Parents who are looking for authoritative answers to their questions about the safety of youth football, hockey and other sports may just have to wait.
Responding to concerns about the long-term effects of concussions and other injuries, people who work in youth sports are devising ways to make football safer. The trouble is, they don't know how serious the problem is or whether those initiatives will work.
"Coaching improvements and teaching proper tackling technique is probably the best way to try to mitigate some of these injuries," said Thomas Dompier, whose firm does data analysis of sports injuries. Thomas said. But he added, "The whole concept of teaching new tackling techniques is very new. It hasn't been studied yet."
Former Viking John Swain, who coaches high school football and represents the Heads Up Football program, pointed out that all contact sports cause injuries.
"Statistics state that you get more kids who are actually injured riding their bike or skateboarding than actual football," Swain said.
Dompier agreed. "As John said, there's risk in every sport, and there are other activities like skateboarding and some others that actually result in more deaths and catastrophic injuries. I think this is a sport problem, not just a football problem.
"Any death is too many, but we do have to put it in the context of the overall picture," Dompier said. "Football is a great way for kids to get physical activity, and a lot of kids enjoy playing it. If they weren't playing football, they may not get any sort of physical activity. So I think it's important to consider it in the broader context of physical activity and some of the other crises that the country faces like obesity and childhood Type 2 diabetes. It's a bigger issue than just concussion and it's a bigger issue than just football."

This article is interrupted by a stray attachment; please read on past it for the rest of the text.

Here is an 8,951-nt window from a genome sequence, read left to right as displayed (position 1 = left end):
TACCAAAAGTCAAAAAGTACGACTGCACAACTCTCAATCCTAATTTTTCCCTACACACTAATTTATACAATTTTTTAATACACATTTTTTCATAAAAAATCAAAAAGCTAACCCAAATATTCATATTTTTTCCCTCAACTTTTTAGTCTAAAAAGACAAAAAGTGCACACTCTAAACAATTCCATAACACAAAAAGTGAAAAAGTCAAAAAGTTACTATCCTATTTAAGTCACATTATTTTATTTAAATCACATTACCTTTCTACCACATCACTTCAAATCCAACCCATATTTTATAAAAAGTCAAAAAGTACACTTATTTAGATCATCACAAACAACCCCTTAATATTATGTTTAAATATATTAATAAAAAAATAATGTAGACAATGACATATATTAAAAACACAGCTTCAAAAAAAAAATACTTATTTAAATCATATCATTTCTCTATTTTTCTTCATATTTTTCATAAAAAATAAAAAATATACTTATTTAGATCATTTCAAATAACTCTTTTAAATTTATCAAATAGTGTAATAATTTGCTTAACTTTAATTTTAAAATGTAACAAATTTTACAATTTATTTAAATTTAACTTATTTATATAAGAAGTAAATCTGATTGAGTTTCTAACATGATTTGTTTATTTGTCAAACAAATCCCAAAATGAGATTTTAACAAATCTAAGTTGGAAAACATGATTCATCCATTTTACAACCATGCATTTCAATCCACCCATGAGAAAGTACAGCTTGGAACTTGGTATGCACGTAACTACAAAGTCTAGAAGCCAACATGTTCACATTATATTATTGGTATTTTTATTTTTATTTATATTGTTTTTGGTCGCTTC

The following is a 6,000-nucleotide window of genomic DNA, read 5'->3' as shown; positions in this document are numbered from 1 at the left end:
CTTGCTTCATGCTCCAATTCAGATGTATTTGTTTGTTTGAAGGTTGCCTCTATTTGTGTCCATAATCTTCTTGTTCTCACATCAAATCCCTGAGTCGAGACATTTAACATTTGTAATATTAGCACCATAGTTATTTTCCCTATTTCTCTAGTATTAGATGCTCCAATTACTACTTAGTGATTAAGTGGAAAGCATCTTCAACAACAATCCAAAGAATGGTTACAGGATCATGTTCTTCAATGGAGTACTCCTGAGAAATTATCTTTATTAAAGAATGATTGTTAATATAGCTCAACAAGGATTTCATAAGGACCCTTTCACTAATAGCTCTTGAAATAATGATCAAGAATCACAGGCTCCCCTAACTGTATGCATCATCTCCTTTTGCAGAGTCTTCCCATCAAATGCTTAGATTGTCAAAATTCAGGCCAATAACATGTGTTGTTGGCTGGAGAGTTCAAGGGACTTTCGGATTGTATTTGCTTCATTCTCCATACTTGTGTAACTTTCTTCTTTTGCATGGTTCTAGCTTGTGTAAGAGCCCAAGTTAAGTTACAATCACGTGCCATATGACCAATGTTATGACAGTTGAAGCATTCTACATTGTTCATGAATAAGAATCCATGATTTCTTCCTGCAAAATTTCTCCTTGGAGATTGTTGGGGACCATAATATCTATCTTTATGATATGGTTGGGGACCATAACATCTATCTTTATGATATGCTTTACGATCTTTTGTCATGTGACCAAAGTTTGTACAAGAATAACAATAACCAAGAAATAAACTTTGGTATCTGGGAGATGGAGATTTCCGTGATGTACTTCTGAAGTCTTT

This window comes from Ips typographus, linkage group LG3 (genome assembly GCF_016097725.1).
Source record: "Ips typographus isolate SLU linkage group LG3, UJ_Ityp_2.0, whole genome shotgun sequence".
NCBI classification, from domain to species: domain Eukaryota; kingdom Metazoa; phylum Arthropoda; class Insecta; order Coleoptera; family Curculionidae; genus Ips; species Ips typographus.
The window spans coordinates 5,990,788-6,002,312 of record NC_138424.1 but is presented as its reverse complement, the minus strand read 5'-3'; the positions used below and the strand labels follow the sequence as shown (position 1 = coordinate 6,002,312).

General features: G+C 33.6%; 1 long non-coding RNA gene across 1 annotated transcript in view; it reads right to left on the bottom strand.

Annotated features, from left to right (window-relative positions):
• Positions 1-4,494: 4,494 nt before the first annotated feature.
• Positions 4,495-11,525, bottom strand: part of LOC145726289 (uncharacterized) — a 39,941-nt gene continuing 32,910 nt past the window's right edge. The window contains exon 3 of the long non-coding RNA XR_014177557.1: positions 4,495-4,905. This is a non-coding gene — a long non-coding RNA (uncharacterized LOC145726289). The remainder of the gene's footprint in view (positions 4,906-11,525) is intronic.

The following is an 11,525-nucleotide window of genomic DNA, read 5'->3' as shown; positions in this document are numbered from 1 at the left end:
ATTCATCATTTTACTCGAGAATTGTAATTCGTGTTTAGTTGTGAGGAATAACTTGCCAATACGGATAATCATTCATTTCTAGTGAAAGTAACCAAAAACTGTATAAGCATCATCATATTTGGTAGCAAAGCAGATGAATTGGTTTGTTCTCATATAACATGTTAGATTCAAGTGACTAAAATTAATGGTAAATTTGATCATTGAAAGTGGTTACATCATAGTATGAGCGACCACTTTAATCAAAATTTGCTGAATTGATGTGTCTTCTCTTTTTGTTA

Studies are underway, and more are under consideration, to determine the nature of the risk and the effectiveness of strategies to counter it. Of particular concern is a condition called chronic traumatic encephalopathy, or CTE, which has been discovered in the brains of autopsied NFL players.
In response, Dompier said, coaches are "trying to reduce the number of overall hits to the head throughout the player's career, whether it be youth, high school and/or college or beyond. We don't know if there's some threshold number of hits, if there's a magnitude in terms of the amount of force during a hit. We don't know if CTE is the result of these repetitive impacts, we don't know what the number is. We don't know how severe it has to be. We don't even know if all of us may have some CTE in our heads to begin with. ... Maybe simply jogging might cause CTE to develop. We don't know any of those answers."
"It's such a new topic, we don't have those answers yet," Dompier said.
Swain said concerned parents should find out whether a team's coach allows hits during practice, and how many. He also stressed the importance of certified coaches, who know about symptoms and what to watch for.
"We want to teach where we lead with the shoulder, and take the head out of the game," Swain said. He said the rule is to "keep your head up ... as you hit, slide that head to the side."
Thomas suggested that parents of young players might want to limit the number of concussions their kids sustain. "One a season is probably enough," he said.
LEARN MORE ABOUT MAKING FOOTBALL SAFER:
Heads Up Football program teaches kids proper way to play
The effects of head injuries on former players are scaring the NFL into rule changes at the highest level, but the league acknowledges that isn't enough. USA Football and the University of Pittsburgh have produced studies that show concussions are relatively rare in youth football, but the issue goes beyond just concussions. Boston University neurosurgery professor Dr. Robert Cantu believes kids shouldn't tackle before age 14. (St. Paul Pioneer Press)
• A safety video from USA Football: